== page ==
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Good Rodent Pets for Children

If you’d like your child to learn about pet ownership, but you aren’t ready to introduce a cat or dog to your home, consider a rodent “pocket pet.” These little guys live in their own enclosures, and they each have different care and socialization needs. Your Livonia veterinarian can visit with you and your child, and talk about meeting your little rodent’s care requirements. When your little pet arrives, your vet will give him a complete physical exam to ensure he’s in good health.

 

Hamsters

Hamsters adapt well to a wire cage with a solid-material floor, and they appreciate shredded paper or tissue bedding. When your hamster’s not eating, he’ll spin on his hamster wheel or run through his exercise tubes. Because hamsters tend to stay up most of the night, they’re not good pets for very young children, who should be getting a good night’s sleep each night. Kids eight and older will likely enjoy hamsters’ companionship.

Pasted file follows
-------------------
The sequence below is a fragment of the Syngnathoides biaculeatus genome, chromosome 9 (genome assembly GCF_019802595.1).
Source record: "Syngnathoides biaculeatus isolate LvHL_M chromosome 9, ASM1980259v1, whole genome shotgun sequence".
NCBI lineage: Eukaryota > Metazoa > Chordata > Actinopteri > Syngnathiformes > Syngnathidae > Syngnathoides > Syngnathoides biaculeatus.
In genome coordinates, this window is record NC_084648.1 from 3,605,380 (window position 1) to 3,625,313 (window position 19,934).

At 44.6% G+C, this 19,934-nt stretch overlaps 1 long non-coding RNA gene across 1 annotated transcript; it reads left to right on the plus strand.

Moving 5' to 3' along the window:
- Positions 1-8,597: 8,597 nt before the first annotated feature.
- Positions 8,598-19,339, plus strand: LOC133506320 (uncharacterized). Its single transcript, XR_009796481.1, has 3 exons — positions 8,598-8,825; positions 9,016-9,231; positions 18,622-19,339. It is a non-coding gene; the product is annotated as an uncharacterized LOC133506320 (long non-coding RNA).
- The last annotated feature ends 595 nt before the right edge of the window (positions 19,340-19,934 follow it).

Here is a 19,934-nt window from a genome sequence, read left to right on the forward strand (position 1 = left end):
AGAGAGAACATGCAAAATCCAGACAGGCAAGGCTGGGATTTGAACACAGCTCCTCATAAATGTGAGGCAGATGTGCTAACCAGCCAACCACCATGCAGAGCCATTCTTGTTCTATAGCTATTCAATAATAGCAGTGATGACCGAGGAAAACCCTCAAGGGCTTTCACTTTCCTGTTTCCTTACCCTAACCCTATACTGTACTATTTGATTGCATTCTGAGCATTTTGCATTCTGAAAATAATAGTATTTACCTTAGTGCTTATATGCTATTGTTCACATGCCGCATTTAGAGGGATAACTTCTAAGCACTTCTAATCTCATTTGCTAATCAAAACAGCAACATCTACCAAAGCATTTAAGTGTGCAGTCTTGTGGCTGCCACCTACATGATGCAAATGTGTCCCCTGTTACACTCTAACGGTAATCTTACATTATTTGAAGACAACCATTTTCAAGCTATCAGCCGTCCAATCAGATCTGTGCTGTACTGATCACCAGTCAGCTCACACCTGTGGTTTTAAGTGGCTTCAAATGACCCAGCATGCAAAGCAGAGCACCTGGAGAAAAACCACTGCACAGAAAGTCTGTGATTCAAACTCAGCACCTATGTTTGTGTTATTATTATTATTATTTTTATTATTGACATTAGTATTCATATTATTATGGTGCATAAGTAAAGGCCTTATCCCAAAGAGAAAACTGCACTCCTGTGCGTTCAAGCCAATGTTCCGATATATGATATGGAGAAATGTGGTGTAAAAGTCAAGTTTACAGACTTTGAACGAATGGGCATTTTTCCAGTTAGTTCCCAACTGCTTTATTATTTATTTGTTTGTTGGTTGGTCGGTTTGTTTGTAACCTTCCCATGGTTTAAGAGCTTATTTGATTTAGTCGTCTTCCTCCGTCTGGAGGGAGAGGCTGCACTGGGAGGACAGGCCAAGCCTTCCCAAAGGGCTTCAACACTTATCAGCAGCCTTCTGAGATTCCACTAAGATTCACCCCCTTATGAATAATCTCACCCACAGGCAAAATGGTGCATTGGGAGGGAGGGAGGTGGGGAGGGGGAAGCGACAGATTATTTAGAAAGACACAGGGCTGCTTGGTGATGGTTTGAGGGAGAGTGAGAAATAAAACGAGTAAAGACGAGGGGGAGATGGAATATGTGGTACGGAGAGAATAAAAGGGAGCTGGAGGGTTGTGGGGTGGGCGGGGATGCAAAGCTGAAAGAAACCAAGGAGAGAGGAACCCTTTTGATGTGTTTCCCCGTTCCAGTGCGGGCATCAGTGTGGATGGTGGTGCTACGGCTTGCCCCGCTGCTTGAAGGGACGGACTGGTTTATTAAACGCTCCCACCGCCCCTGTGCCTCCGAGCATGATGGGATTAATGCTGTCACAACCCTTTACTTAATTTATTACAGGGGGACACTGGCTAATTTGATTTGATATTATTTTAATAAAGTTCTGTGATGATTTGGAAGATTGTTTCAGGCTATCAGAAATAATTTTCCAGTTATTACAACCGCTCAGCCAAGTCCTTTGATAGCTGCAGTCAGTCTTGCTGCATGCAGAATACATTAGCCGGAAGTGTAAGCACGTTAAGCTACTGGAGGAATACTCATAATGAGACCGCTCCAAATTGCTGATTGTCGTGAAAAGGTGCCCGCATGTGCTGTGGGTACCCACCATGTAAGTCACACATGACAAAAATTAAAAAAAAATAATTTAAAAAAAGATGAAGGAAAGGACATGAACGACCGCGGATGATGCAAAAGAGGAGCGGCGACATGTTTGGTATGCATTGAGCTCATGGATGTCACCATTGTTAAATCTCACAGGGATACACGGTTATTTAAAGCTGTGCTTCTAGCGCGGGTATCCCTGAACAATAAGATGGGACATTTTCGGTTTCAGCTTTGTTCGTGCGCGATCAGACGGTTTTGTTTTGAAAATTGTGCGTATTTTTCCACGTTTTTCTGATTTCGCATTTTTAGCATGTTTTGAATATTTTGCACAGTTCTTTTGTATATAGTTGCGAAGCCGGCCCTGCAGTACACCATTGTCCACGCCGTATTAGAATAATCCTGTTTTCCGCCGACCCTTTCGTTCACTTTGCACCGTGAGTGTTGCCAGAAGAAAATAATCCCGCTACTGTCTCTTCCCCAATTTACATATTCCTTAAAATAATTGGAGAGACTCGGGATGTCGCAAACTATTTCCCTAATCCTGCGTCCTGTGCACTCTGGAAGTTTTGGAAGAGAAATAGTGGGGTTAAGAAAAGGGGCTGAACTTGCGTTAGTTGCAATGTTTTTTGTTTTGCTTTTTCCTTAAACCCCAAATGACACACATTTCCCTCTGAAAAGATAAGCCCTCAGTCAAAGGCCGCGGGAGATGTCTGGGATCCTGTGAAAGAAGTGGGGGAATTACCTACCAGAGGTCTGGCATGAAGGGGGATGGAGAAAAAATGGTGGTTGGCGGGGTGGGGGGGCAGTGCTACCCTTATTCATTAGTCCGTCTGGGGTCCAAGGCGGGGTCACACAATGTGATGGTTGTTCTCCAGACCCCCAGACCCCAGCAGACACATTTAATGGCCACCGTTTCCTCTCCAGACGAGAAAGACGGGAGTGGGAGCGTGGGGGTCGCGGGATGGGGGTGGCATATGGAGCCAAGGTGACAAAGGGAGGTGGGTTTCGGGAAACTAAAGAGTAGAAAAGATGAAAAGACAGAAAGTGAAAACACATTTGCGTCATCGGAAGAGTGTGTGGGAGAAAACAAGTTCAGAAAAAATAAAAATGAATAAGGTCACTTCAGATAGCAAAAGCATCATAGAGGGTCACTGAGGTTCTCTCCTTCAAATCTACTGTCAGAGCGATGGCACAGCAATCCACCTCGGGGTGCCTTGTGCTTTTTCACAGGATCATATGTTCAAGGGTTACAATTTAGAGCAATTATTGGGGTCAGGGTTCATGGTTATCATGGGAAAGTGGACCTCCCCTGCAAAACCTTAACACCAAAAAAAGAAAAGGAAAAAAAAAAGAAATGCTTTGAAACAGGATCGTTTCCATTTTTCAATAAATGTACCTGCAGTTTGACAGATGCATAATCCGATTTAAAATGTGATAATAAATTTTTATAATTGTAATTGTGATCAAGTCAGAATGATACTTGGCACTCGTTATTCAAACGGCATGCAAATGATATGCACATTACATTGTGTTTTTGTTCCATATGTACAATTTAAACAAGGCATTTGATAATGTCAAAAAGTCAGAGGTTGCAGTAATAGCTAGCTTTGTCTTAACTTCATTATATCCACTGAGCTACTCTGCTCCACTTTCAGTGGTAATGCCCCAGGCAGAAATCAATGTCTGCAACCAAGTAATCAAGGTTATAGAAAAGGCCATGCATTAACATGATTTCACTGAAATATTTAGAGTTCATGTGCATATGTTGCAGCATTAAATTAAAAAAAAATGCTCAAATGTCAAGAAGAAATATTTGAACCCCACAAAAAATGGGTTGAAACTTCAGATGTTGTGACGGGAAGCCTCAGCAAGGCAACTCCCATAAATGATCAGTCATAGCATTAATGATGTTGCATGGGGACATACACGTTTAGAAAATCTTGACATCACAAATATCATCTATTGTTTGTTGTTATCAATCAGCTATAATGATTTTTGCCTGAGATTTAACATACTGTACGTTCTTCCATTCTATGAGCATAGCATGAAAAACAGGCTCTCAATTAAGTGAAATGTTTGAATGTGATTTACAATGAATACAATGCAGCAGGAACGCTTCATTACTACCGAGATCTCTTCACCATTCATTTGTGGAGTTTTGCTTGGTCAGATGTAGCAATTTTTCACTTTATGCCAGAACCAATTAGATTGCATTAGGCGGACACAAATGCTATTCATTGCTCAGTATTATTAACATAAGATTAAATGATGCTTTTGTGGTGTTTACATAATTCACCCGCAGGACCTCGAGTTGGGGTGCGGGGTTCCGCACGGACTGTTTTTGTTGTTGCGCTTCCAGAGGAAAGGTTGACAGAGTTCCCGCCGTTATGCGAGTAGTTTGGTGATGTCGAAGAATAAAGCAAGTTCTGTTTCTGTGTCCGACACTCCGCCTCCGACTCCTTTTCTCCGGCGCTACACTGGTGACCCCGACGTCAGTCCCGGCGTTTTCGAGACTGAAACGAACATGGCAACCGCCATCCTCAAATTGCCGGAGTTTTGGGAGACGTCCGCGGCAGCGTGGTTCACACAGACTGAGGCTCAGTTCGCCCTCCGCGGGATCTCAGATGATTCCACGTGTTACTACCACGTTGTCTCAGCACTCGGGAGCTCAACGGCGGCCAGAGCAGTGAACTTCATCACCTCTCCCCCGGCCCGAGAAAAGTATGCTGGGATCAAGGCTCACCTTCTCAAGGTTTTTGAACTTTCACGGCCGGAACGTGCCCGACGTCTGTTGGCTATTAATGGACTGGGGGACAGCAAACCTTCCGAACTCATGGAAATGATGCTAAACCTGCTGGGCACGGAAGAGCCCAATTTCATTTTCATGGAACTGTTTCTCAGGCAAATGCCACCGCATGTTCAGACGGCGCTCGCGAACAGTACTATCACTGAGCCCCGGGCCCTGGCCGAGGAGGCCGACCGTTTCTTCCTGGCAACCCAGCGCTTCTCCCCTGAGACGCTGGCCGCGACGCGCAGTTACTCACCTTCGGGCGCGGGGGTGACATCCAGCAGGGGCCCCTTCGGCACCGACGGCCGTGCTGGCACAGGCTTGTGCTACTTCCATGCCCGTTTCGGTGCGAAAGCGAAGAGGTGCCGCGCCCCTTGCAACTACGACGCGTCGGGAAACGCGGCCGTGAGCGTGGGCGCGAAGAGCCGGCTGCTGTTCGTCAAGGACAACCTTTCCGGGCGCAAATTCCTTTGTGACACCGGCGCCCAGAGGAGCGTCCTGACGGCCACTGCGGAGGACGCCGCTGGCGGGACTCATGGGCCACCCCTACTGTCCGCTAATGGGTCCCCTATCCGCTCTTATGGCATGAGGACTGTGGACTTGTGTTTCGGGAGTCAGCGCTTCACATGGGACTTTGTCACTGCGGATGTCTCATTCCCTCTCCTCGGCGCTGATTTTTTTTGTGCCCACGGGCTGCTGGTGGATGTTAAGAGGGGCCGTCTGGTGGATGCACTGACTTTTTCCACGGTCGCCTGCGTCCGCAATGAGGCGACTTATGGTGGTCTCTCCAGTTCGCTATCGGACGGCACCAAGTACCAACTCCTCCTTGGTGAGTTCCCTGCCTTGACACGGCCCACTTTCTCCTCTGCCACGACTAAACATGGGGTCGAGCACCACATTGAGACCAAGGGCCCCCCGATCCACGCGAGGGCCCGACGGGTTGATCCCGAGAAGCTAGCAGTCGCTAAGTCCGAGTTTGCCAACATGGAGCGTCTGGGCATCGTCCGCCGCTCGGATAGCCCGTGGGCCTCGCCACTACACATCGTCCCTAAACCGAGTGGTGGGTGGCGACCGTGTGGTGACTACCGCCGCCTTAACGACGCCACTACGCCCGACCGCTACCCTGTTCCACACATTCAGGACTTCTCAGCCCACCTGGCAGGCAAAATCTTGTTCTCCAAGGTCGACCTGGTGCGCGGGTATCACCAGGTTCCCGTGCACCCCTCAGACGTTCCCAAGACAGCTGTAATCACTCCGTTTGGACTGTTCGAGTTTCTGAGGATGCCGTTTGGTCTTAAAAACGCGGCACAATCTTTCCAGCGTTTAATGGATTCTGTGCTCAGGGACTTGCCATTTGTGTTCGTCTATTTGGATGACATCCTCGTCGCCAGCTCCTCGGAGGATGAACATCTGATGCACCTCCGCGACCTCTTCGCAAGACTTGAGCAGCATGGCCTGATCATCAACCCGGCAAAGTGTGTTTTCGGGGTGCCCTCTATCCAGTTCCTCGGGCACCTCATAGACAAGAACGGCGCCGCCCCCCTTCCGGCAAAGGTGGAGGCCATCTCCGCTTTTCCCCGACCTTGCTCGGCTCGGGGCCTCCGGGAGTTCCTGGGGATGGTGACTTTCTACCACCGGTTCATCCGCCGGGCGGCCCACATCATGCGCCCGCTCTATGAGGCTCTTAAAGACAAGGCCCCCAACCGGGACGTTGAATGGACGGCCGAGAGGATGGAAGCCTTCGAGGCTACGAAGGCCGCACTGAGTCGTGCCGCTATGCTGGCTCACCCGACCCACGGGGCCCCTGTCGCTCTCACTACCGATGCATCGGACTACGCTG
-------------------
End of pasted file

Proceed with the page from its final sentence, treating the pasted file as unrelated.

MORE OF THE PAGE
Pet Rats

Rats require a spacious cage with feeding, nesting, and exercise areas. A glass aquarium with a mesh top allows for ideal ventilation and easy cleaning. Use rat litter or a shavings mix for bedding; however, don’t use cedar as it can contain toxic oils. Add an exercise wheel, ladder, and tubes to keep your rat in tip-top shape. Rats aren’t recommended for younger children, as young kids don’t understand that they can’t squeeze or drop their little pet. If the rat gets agitated enough, he might even bite the child out of fear. Also, youngsters’ still-evolving immune systems might not be able to handle some zoonotic diseases that rats transmit to humans.

 

Guinea Pigs

Guinea pigs are like the giants of the rodent world, weighing as much as three pounds. Since they’re larger than other pet rodents, they’ll need more living space, and also need a large, secure exercise enclosure. Guinea pigs thrive on exercise, but don’t buy them an exercise wheel, as it can do damage to their legs and back. Because guinea pigs are large enough to be handled by children of any age (under supervision), they make wonderful first pets.

 

If you suffer from dog or cat allergies, are pregnant or have a compromised immune system, ask your physician about owning a pet rodent before bringing one home. Once you get the go-ahead, your Livonia vet can help give your new pet a healthy start.

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